WASHINGTON — The Supreme Court heard oral arguments Tuesday for Biden v. Nebraska, a case which challenges President Joe Biden’s plan to forgive up to $20,000 for those with federally held student debts.
The case looked at two major issues: standing and merit.
The first questioned whether the respondents, in this case the six Republican-led states suing, had standing to challenge Biden and Secretary of Education Miguel Cardona for their loan forgiveness plan.
In other words, if Cardona’s plan caused injury to these states, it gave the states the ability to challenge it.
To that end, the arguments largely focused on whether or not the states had standing. Nebraska Solicitor General James Campbell said that the Missouri-based entity MOHELA, which the state argued suffered financial losses due to the program, gives the states standing.
Video by Julia Narvaez Munguia/MNS
But some Justices argued that MOHELA could have filed its own lawsuit but decided against it. Notably, Trump-appointed Justice Amy Coney Barrett said she didn’t understand why the states stood in for MOHELA in the lawsuit.
“If MOHELA is an arm of the state, why didn’t you just strong-arm MOHELA and say you’ve got to pursue this suit,” Barrett said.
If the Justices agree the states have no standing, the case would be thrown out before getting to the second issue of merit.
Cardona’s plan to forgive loan debt hinges on the Higher Education Relief for Students Act, which gives the executive branch authority to provide emergency relief without express authorization from Congress if it modifies or waives existing protocols.
Campbell said that Cardona’s loan forgiveness does neither of these things, but instead creates a “breathtaking and transformative power beyond [the secretary’s] institutional role and expertise.”
Justice Ketanji Brown Jackson said that she wasn’t clear on the distinction between creating a power and modifying or waiving one.
“Why doesn’t it all reduce to the same thing?” Brown said.
It’s unclear how the Court, which is led 6-3 by conservative Justices, will rule. Some experts believe that Biden does not have much of a case on the merits, while others argue the states have no standing to sue the federal government.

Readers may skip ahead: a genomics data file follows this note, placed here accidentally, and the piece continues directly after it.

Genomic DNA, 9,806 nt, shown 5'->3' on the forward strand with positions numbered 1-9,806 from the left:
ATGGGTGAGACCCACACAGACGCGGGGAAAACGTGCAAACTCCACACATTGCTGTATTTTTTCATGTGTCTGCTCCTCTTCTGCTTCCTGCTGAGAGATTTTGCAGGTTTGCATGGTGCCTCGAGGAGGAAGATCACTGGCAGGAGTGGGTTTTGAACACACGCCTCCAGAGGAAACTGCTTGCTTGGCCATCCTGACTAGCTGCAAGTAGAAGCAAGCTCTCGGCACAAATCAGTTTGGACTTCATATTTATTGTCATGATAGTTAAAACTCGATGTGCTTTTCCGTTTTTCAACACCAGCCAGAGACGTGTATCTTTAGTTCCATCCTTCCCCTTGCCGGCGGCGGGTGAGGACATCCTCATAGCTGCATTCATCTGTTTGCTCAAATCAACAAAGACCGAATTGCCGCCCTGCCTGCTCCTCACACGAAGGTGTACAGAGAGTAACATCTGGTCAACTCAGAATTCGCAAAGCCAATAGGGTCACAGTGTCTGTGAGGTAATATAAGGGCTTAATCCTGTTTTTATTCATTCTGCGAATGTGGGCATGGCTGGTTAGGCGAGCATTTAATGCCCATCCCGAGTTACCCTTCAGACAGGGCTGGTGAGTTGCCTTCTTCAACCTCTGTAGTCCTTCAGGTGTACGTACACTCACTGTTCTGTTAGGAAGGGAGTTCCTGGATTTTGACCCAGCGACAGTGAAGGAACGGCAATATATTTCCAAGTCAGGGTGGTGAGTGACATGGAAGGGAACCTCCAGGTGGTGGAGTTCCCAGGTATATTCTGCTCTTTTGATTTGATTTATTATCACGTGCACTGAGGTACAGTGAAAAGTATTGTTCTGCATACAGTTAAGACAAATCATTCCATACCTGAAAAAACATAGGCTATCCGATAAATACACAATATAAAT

But the program has broad sweeping implications for millions of current and former students who have borrowed money from the federal government. Over $400 billion in federal loans would be forgiven should the Court decide against striking down the program.
“There’s 50 million students who will benefit from this, who today will struggle,” Justice Sonia Sotomayor said. “Many of them don’t have assets sufficient to bail them out after the pandemic. They don’t have friends or families or others who can help them make these payments.”
A ruling against Biden’s plan could invite further suits by Republican-led states that would impact all kinds of future executive actions. It’s why the courts may decide to focus on the first issue of standing, which would help avoid questions of the Biden administration’s authority going forward.
“What you’re saying is now we’re going to give judges the right to decide how much aid to give them instead of the person with the expertise and the experience the secretary of Education who’s been dealing with educational issues and the problems surrounding student loans,” Sotomayor said.